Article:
By Kevin Lignell, Communications and Development Director
As Detroit evolves into a city of the future, workforce development is becoming one of the hottest topics.
Reading Works Impact Partners have become key contributors to this evolution by working together, helping Detroiters gain the literacy skills they need to participate in current and future jobs.
Despite a surge in economic growth, businesses are facing a unique challenge: a shortage of skilled workers. In a recent article in Crain’s Detroit Business, President and CEO Doug Rothwell of Business Leaders of Michigan explained that this shortage is caused by a combination of an aging population and declining educational attainment.
“We face a significant talent gap over the long term,” said Rothwell.
Jobs increasingly require more education, training and skills – especially opportunities that pay wages that can support a family. By the end of 2018, jobs in Detroit requiring a high school diploma or less are expected to drop by more than 19,000, while jobs requiring an associate’s degree or higher will grow by more 21,000.
The poor literacy rate in Detroit reflects similar statistics around Michigan and the country. Yet as our Impact Partners will tell you, individuals seeking literacy services are smart, hard-working, and just need short-term support to acquire the skills needed to improve their employability.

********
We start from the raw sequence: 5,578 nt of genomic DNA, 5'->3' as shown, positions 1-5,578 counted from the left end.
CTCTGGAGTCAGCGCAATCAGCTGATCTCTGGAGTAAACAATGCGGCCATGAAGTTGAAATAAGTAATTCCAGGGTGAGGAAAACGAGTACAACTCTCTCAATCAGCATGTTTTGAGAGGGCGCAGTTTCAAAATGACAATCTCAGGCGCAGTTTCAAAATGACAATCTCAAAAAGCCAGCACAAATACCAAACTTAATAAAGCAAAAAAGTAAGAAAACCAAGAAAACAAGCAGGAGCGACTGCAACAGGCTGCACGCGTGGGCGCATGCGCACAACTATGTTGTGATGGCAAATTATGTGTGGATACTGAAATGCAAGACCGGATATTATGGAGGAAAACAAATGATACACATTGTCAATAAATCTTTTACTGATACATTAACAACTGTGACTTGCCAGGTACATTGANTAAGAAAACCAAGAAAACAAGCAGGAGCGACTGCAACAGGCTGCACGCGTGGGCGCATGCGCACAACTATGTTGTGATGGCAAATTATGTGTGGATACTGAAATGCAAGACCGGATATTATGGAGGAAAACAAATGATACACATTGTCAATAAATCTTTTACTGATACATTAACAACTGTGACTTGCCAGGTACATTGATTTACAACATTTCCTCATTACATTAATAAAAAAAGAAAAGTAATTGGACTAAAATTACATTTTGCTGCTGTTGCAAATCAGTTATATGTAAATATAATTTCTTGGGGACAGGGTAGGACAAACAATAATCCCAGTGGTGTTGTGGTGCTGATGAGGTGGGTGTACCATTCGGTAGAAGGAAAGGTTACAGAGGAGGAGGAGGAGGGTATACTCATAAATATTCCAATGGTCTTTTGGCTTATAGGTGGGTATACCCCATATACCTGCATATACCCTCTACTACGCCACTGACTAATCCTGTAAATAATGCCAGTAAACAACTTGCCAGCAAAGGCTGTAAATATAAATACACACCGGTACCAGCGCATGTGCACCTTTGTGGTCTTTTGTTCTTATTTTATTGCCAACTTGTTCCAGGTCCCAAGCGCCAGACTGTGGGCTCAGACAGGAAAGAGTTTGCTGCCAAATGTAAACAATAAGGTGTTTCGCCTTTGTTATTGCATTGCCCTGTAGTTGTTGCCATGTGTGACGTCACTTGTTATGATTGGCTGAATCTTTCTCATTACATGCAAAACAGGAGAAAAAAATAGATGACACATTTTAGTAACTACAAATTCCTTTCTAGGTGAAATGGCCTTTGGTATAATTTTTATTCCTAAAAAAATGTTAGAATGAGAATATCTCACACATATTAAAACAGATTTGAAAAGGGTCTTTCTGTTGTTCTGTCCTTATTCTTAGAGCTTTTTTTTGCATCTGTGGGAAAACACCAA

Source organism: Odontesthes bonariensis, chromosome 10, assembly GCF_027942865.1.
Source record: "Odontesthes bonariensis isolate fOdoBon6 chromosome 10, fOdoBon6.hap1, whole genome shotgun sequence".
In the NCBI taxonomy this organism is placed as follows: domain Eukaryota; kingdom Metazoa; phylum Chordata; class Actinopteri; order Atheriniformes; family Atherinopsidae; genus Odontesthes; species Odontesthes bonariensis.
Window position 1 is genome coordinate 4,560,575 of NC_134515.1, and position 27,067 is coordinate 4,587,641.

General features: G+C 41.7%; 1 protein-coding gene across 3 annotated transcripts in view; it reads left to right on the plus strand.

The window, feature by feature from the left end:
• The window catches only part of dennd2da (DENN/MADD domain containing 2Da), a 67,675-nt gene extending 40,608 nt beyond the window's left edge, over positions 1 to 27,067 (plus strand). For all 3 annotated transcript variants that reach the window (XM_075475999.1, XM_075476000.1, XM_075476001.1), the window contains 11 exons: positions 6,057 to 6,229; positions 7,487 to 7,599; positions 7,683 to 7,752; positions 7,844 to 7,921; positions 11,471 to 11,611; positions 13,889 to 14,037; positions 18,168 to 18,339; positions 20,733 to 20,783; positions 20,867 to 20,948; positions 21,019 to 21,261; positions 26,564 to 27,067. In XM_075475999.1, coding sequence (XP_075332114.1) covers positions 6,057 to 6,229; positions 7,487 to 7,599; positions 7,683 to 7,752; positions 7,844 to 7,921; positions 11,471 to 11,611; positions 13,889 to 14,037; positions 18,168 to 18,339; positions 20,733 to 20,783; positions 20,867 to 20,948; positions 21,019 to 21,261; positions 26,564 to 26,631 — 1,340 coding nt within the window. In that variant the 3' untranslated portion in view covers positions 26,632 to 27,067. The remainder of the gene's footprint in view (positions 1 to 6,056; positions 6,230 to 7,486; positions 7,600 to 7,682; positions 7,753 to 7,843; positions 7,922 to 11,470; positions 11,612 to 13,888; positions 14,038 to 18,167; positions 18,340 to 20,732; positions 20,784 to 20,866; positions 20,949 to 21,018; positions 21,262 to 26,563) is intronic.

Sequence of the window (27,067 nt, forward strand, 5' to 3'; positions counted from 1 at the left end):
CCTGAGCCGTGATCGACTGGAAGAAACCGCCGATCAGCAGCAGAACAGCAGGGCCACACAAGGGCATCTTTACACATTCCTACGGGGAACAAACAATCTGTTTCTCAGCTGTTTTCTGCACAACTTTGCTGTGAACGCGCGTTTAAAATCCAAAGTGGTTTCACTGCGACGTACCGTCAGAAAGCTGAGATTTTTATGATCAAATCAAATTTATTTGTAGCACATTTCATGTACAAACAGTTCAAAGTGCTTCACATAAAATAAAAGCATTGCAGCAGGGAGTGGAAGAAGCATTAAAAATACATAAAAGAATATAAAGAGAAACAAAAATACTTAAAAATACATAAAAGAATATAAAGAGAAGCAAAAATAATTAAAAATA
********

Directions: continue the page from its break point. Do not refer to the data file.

The good news is, the City of Detroit’s Workforce Development Board, cochaired by Cynthia Pasky of Strategic Staffing Solutions and David Meador of DTE Energy and consisting of top corporate and organizational leaders, is focused on getting Detroit residents into available jobs. Strategies include developing employerdriven apprenticeships and training opportunities; and breaking down barriers to employment, such as low literacy.
“To bring the city back, we need jobs, and then we need to train Detroiters to fill those jobs,” said Mayor Mike Duggan to the Detroit Free Press.
Reading Works Executive Director Paula Brown chairs the subcommittee on Literacy, Transportation and Other Barriers. “The Workforce Development Board demonstrates the City’s true commitment to reducing barriers so that all Detroiters can participate in these growing opportunities,” says Brown. “We know if an individual has the reading skills for today’s jobs, they have the skills they need to improve all aspects of the life.”